As we’ve been reporting, SiriusXM Aviation is delivering its next-generation datalink weather products (supplied by WSI) over its latest G4 satellite network. The benefit is more weather products included in the entry-level subscription package. The downside is that older receivers won’t work with the newer G4 network.
If you have one of these first-gen XM receivers, including Garmin’s popular GDL69 and GDL69A, it continues to receive XMWX weather from provider WxWorx, but for how long is anyone’s guess.
Garmin has an upgrade path with the GDL69/69A SXM system, its next-generation Broadcast datalink receiver that will drop in to an existing first-gen GDL69 installation. That’s good news if you’re willing to pay full price, which starts at $3250. But it’s an investment that approaches the cost of a full-up ADS-B install—with the benefit of free weather data.
The chassis of the new GDL69 SXM receiver is identical to the original box, measuring 6.15 by 1.05 by 7.20 inches and weighs 2.83 pounds. The receiver uses the same Garmin GA55 GPS-style antenna as the older unit, so shops won’t have to disassemble interior components during a swap-out. The wiring is similar, connecting to the display over a serial or ethernet databuss.
The SXM is compatible with a wide variety of Garmin panel displays. This includes the GTN750/650 touch navigators, GNS530W/430W and legacy (non-WAAS) GNS navigators, the G500 and G600-series PFD/MFD systems, G1000, G950 and G900X integrated avionics, plus the GMX200 and legacy MX20 MFD. The GDL69 SXM isn’t approved compatible with other brands.
Consider that while the GDL69 SXM will receive all of the weather products in a given subscription package, your particular display might not support it all.
For example, SiriusXM’s $34.99 per-month entry-level Pilot Express subscription includes the delivery of base reflectivity radar, NEXRAD storm cell attributes, radar coverage map, observed lightning strikes, TFRs, winds aloft (including graphical depiction), AIRMETs, SIGMETs, PIREPs, temperatures aloft, forecast winds, METARs and TAFs. But a GNS530/430W will only display NEXRAD radar, METARs, TAFs and TFRs. That leaves you paying for data you can’t use. Newer displays, including the GTN750/650 and the G600/500 can support SIGMETs, AIRMETs, PIREPs and turbulence data.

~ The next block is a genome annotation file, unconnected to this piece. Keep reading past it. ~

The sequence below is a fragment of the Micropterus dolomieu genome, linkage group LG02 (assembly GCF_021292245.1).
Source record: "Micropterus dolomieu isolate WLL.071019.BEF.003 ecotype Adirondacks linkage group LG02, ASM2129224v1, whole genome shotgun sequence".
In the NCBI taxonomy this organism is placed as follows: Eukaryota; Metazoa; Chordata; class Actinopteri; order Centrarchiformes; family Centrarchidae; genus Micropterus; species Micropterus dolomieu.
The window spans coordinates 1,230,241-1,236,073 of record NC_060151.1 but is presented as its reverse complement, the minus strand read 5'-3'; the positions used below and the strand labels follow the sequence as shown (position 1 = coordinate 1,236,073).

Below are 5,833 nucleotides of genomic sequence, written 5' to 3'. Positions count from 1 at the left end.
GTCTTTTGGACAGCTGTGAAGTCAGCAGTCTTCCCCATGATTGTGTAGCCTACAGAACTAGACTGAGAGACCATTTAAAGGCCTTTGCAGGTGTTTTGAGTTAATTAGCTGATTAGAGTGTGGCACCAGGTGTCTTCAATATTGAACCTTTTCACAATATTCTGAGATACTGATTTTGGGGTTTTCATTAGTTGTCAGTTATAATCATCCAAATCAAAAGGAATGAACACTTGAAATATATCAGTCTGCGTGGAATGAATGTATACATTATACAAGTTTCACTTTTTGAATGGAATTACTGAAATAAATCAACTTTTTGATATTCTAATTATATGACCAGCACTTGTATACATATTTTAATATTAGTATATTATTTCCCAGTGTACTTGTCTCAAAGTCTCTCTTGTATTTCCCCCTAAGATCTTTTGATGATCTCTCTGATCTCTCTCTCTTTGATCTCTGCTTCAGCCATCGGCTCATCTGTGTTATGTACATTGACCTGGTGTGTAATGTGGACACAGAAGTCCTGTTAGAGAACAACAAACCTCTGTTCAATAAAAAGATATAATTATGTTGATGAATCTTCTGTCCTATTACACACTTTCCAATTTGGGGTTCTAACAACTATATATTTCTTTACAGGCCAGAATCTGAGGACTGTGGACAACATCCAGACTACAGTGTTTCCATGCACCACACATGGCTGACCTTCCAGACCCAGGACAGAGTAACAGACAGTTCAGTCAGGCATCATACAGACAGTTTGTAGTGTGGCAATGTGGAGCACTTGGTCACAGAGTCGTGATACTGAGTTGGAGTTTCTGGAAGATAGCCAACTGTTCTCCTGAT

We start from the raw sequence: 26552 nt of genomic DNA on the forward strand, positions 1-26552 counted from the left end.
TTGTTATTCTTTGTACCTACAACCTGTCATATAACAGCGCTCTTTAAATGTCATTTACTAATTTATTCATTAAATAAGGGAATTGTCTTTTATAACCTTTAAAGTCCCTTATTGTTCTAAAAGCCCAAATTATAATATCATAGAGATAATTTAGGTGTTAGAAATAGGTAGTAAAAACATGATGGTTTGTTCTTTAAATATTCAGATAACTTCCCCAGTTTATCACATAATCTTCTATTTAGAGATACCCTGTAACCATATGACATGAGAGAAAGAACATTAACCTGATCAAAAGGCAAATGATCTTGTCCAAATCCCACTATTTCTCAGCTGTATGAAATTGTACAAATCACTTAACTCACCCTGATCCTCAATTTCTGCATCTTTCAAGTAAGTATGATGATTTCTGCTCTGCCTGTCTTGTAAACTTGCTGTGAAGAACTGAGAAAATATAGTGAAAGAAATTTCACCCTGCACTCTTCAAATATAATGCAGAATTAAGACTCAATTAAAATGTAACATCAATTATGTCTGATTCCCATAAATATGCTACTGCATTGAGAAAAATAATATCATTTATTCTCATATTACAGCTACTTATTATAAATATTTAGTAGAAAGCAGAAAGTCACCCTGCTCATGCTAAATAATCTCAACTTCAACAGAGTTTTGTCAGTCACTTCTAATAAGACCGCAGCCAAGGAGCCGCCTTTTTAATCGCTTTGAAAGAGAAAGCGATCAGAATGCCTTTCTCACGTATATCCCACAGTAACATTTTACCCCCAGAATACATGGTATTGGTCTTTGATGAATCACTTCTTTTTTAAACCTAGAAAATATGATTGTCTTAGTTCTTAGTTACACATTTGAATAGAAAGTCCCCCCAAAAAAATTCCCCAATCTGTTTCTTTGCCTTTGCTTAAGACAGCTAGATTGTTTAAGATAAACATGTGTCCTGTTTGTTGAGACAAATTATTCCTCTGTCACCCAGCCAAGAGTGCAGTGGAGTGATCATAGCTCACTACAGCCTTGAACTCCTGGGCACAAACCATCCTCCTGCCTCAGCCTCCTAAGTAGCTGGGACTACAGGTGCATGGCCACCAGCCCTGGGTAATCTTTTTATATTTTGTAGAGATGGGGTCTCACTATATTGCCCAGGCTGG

A way to get more out of a GDL69 SXM might be Garmin’s Flight Stream wireless Bluetooth interface. It takes the GDL69 SXM wireless, displaying on an iOS or Android tablet. This eliminates the need for a panel display, an alternative for older MX20 interfaces that are known to crash when overloaded with XMWX graphics. You’ll have to use Garmin’s Pilot app—not a bad thing—but if you’re loyal to another app, you’ll need to transition. We covered the Garmin Connext and Flight Stream wireless interface in the August 2014 issue of Aviation Consumer.
Even if you make the switch to FIS-B weather data, you can still have SiriusXM with the SXAR1 portable weather and audio receiver. But again, you’ll need to switch apps. It plays with WSI’s Pilotbrief for iPad, a weather-intensive app, but with limited flight planning and flight display capabilities, compared to other apps.
As for the longevity of first-gen receivers, SiriusXM’s Craig Correa told us that “SiriusXM is not announcing any changes to the XMWX broadcast at this time. We will communicate any future changes as soon as they are known. Hopefully this will allay concerns of any abrupt or near-term changes to XMWX availability.” We still think older receivers are on borrowed time.
Garmin recently introduced the $600 GXM42 portable next-gen SiriusXM receiver. It works with its portable GPS models, another solution—if you can deal with its old-school wired connectivity.
Speaking of wiring, we suspect the thought of any installation, no matter how simple it may be, might deter some GDL88 upgrades, especially for buyers still sitting on the ADS-B fence. For them, a while-you-wait GDL69 SXM drop-in has appeal.
We asked a couple of shops for back-of-the-napkin pricing to transition from a GDL69 to a GDL88. Although the final invoice will greatly depend on the condition and complexity of the aircraft, most thought that it could be accomplished in one working day. That’s for a basic nonpressurized airframe with clean wiring. Best case, that translates to $1000 of labor. The GDL88 with internal WAAS GPS has a list price of $5643. If you don’t need the model with WAAS GPS (and many applications that have a GDL69 already have an approved ADS-B position source), the GDL88 starts at $3995. After equipment discounts, that could yield a full-up, mandate-compliant GDL88 ADS-B interface for around $4800. There is also the lower-priced GDL84, requiring the Flight Stream hardware, which starts at $700.
The GDL69 SXM is $3250, while the GDL69A SXM with entertainment is $3850, without antennas.
Bottom line? For buyers that can live with lower-resolution FIS-B radar, we think a GDL88—with free weather and traffic—could be the better forward-thinking solution.